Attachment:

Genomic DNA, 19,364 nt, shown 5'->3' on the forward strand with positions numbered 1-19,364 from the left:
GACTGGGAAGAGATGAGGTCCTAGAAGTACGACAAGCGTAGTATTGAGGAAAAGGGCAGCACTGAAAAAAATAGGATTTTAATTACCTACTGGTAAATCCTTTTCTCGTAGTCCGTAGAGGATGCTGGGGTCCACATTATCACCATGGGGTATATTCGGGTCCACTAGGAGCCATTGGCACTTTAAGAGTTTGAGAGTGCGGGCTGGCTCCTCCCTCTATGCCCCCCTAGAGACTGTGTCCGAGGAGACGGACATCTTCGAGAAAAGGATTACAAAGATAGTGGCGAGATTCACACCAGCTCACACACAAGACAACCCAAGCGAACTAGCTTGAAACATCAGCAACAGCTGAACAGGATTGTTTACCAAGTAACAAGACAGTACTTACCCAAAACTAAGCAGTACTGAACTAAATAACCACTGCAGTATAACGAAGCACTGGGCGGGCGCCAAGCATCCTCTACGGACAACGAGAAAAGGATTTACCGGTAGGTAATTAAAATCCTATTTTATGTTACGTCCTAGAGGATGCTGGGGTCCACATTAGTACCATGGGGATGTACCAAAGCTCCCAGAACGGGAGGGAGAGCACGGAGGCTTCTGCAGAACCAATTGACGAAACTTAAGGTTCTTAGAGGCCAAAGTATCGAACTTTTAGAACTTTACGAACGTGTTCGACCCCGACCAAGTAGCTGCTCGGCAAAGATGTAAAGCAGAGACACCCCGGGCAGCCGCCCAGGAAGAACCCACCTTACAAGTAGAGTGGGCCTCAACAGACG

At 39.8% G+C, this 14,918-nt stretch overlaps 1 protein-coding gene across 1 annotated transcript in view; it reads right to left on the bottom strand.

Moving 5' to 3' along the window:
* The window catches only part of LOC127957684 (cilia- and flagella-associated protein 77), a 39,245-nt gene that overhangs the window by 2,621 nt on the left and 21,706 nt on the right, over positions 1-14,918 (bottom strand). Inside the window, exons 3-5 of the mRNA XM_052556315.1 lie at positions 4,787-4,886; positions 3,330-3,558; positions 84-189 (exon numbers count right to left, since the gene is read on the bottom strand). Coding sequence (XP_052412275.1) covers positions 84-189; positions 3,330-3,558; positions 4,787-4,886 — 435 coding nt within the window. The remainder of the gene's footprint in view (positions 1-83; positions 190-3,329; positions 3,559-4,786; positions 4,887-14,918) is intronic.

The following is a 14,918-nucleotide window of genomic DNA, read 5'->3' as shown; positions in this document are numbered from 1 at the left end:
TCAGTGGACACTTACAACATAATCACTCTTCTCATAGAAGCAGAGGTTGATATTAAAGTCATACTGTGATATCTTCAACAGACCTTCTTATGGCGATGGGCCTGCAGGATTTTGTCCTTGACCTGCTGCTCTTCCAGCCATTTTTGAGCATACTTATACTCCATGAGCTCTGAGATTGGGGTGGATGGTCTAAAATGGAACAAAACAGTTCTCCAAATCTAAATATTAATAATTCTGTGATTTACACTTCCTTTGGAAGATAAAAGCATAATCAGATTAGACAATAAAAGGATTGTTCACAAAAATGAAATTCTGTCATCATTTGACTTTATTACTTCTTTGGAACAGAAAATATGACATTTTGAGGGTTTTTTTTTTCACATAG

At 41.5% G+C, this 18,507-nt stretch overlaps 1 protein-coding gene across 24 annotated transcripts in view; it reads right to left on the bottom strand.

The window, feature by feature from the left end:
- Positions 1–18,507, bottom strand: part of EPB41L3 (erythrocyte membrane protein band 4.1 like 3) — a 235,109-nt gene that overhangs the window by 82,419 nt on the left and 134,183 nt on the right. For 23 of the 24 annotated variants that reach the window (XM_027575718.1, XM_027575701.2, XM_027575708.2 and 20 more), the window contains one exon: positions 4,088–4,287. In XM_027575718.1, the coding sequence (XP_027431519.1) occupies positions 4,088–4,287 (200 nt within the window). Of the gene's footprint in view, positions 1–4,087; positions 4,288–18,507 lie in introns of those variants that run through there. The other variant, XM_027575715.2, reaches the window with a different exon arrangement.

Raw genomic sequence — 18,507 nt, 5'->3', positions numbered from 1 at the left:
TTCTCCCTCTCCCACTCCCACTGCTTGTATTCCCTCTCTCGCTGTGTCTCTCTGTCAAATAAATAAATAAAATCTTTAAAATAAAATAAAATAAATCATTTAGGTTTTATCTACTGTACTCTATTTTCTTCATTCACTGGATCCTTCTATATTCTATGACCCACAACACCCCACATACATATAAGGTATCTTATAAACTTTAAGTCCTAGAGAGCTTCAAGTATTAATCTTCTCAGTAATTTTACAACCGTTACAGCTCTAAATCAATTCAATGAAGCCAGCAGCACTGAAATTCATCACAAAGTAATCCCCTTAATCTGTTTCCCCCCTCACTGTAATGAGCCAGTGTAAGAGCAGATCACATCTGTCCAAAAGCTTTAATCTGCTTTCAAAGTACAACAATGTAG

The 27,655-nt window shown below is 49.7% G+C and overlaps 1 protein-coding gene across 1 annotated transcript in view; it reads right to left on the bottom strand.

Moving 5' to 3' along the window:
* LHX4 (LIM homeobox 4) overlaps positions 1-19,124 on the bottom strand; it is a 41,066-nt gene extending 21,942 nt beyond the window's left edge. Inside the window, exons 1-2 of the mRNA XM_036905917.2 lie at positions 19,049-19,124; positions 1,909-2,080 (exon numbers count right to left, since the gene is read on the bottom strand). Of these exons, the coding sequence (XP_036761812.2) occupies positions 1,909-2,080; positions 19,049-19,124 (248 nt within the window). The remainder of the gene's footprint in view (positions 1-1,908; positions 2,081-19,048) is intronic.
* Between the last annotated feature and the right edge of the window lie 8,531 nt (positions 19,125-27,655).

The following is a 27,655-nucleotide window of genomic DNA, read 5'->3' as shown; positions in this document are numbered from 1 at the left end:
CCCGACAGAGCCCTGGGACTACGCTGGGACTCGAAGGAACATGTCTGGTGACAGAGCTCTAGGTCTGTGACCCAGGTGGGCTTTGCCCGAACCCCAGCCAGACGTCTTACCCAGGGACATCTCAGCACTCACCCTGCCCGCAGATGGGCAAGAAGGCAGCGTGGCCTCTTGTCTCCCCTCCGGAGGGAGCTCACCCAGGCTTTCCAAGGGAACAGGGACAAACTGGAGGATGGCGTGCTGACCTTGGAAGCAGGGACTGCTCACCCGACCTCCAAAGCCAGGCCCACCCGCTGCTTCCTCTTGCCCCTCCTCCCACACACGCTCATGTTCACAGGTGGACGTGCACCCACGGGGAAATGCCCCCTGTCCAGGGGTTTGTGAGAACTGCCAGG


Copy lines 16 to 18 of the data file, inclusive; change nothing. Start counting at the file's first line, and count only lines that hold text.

* Between the last annotated feature and the right edge of the window lie 8,531 nt (positions 19,125-27,655).

The following is a 27,655-nucleotide window of genomic DNA, read 5'->3' as shown; positions in this document are numbered from 1 at the left end:
CCCGACAGAGCCCTGGGACTACGCTGGGACTCGAAGGAACATGTCTGGTGACAGAGCTCTAGGTCTGTGACCCAGGTGGGCTTTGCCCGAACCCCAGCCAGACGTCTTACCCAGGGACATCTCAGCACTCACCCTGCCCGCAGATGGGCAAGAAGGCAGCGTGGCCTCTTGTCTCCCCTCCGGAGGGAGCTCACCCAGGCTTTCCAAGGGAACAGGGACAAACTGGAGGATGGCGTGCTGACCTTGGAAGCAGGGACTGCTCACCCGACCTCCAAAGCCAGGCCCACCCGCTGCTTCCTCTTGCCCCTCCTCCCACACACGCTCATGTTCACAGGTGGACGTGCACCCACGGGGAAATGCCCCCTGTCCAGGGGTTTGTGAGAACTGCCAGG